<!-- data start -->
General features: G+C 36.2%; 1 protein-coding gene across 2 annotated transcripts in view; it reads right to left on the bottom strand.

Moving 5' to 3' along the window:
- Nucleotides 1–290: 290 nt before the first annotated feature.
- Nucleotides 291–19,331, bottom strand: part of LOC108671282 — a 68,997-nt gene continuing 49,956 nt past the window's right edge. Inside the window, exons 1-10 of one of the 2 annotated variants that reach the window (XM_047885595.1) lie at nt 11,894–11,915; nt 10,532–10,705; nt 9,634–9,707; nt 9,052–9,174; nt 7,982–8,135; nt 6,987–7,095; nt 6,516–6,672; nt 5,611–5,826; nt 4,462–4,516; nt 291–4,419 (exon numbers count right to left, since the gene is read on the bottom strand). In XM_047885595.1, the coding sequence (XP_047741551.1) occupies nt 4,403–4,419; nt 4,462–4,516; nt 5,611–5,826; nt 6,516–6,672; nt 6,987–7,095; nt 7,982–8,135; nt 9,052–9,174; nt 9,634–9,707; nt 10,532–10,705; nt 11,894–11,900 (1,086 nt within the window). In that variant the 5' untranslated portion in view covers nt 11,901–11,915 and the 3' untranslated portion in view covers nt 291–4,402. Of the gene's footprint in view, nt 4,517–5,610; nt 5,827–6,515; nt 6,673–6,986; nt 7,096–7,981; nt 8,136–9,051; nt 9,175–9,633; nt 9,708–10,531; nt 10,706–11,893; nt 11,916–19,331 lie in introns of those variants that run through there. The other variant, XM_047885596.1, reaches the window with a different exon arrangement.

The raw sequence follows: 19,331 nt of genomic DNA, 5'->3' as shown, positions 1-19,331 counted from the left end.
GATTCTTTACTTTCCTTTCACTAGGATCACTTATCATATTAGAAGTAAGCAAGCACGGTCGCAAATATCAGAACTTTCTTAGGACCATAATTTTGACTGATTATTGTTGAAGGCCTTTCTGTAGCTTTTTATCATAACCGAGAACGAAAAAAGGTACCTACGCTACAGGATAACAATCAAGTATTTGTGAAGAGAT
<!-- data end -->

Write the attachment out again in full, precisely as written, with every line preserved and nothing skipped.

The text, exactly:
General features: G+C 36.2%; 1 protein-coding gene across 2 annotated transcripts in view; it reads right to left on the bottom strand.

Moving 5' to 3' along the window:
- Nucleotides 1–290: 290 nt before the first annotated feature.
- Nucleotides 291–19,331, bottom strand: part of LOC108671282 — a 68,997-nt gene continuing 49,956 nt past the window's right edge. Inside the window, exons 1-10 of one of the 2 annotated variants that reach the window (XM_047885595.1) lie at nt 11,894–11,915; nt 10,532–10,705; nt 9,634–9,707; nt 9,052–9,174; nt 7,982–8,135; nt 6,987–7,095; nt 6,516–6,672; nt 5,611–5,826; nt 4,462–4,516; nt 291–4,419 (exon numbers count right to left, since the gene is read on the bottom strand). In XM_047885595.1, the coding sequence (XP_047741551.1) occupies nt 4,403–4,419; nt 4,462–4,516; nt 5,611–5,826; nt 6,516–6,672; nt 6,987–7,095; nt 7,982–8,135; nt 9,052–9,174; nt 9,634–9,707; nt 10,532–10,705; nt 11,894–11,900 (1,086 nt within the window). In that variant the 5' untranslated portion in view covers nt 11,901–11,915 and the 3' untranslated portion in view covers nt 291–4,402. Of the gene's footprint in view, nt 4,517–5,610; nt 5,827–6,515; nt 6,673–6,986; nt 7,096–7,981; nt 8,136–9,051; nt 9,175–9,633; nt 9,708–10,531; nt 10,706–11,893; nt 11,916–19,331 lie in introns of those variants that run through there. The other variant, XM_047885596.1, reaches the window with a different exon arrangement.

The raw sequence follows: 19,331 nt of genomic DNA, 5'->3' as shown, positions 1-19,331 counted from the left end.
GATTCTTTACTTTCCTTTCACTAGGATCACTTATCATATTAGAAGTAAGCAAGCACGGTCGCAAATATCAGAACTTTCTTAGGACCATAATTTTGACTGATTATTGTTGAAGGCCTTTCTGTAGCTTTTTATCATAACCGAGAACGAAAAAAGGTACCTACGCTACAGGATAACAATCAAGTATTTGTGAAGAGAT